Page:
by Jane Austen
Take a story's temperature by studying its tone. Is it hopeful? Cynical? Snarky? Playful?
Satirical, Ironic, Melancholy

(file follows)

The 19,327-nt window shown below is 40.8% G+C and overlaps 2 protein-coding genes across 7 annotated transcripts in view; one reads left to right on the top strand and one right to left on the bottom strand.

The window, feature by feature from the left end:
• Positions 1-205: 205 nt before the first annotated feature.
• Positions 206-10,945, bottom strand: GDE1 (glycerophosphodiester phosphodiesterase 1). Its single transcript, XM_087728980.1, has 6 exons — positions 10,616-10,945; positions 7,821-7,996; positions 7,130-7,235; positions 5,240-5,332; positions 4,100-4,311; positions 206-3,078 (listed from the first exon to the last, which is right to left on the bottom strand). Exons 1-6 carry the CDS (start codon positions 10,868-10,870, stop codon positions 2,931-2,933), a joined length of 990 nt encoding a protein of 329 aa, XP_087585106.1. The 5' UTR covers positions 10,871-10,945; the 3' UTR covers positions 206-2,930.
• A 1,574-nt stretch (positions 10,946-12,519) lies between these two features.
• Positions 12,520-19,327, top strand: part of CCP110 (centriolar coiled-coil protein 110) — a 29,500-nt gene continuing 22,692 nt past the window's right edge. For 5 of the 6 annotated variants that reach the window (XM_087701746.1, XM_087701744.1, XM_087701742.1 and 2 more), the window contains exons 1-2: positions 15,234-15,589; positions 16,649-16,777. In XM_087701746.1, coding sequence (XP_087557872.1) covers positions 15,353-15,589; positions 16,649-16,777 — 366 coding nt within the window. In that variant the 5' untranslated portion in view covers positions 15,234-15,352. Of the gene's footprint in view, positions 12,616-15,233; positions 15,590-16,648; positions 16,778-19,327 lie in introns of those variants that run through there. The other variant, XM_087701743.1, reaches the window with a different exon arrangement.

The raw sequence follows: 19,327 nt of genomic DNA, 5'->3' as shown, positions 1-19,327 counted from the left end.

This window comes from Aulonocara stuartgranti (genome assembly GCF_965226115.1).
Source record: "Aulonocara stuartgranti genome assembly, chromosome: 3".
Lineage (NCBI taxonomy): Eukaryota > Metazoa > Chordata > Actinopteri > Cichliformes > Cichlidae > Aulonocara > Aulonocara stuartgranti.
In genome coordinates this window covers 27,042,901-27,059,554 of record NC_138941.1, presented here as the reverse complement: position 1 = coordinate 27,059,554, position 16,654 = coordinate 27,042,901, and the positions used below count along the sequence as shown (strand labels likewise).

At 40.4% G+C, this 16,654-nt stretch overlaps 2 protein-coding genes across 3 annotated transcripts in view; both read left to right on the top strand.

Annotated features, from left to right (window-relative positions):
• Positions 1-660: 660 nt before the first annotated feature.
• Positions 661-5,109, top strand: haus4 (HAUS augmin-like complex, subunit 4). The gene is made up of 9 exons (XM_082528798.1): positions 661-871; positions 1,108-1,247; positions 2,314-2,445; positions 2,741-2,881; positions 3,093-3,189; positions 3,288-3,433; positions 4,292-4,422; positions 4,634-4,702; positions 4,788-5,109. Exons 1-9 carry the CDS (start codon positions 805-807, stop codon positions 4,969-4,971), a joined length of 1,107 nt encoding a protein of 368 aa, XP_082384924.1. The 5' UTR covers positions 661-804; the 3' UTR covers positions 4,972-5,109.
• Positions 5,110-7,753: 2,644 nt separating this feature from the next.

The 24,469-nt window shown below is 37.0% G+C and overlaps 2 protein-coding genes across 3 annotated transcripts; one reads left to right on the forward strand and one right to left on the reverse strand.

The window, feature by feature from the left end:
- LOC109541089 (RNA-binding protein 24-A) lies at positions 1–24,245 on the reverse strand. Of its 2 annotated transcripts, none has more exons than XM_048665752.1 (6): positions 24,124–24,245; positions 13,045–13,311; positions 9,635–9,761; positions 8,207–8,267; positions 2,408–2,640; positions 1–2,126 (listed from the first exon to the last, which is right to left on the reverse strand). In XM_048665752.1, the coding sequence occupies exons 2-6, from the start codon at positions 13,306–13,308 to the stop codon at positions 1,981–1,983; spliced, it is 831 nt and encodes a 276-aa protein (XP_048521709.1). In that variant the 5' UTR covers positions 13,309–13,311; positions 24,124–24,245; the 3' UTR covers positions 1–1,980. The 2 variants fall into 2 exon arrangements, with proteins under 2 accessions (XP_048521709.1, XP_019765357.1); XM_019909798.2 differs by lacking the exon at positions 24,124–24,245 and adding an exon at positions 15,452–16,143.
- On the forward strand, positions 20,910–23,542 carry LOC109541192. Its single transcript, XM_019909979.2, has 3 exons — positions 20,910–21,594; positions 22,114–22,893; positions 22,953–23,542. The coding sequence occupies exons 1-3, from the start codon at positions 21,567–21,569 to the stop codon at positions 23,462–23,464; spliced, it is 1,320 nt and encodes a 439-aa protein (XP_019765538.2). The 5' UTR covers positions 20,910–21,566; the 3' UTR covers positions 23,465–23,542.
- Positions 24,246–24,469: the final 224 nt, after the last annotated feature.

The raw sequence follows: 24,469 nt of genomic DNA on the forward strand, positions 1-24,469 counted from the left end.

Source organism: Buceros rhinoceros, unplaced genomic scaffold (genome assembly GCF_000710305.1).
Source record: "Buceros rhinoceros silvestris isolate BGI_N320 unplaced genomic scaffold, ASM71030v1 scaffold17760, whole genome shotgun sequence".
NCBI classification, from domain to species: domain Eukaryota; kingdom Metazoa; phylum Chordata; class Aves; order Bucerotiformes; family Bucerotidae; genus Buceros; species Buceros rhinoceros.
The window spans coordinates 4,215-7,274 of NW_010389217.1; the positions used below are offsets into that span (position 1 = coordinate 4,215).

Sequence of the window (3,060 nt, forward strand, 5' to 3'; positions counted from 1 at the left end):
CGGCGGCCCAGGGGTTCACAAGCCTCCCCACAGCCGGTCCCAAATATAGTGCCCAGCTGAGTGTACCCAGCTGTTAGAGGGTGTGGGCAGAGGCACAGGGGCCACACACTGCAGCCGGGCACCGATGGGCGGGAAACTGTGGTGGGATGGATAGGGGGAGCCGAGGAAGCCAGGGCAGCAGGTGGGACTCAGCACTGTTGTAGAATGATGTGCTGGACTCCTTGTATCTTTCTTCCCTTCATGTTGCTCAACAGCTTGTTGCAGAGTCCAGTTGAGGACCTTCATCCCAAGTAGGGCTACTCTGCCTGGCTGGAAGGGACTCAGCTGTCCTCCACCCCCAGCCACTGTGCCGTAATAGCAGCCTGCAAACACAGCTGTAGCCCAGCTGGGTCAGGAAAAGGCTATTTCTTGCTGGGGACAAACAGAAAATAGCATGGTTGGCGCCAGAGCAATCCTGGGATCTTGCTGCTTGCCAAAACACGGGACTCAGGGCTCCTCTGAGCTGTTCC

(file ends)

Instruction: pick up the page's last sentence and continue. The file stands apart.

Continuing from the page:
Persuasion's humor is more like a reality show than a stand-up comedian – instead of pointing and laughing at the absurdities of its characters, most often it lets the characters simply be their absurd selves, leaving it to the reader to supply the laugh track. At the same time, there's an undercurrent of sadness to the laughter: Sir Walter may be ridiculous, but he's done a lot of damage in Anne's life; Captain Benwick may be a bit dramatic, but at least some of his grief at losing his fiancée Fanny is real. Balancing these two tones lets us feel for the characters even as we're laughing at them – the novel may poke fun at its characters, but it almost never treats them as merely butts for jokes.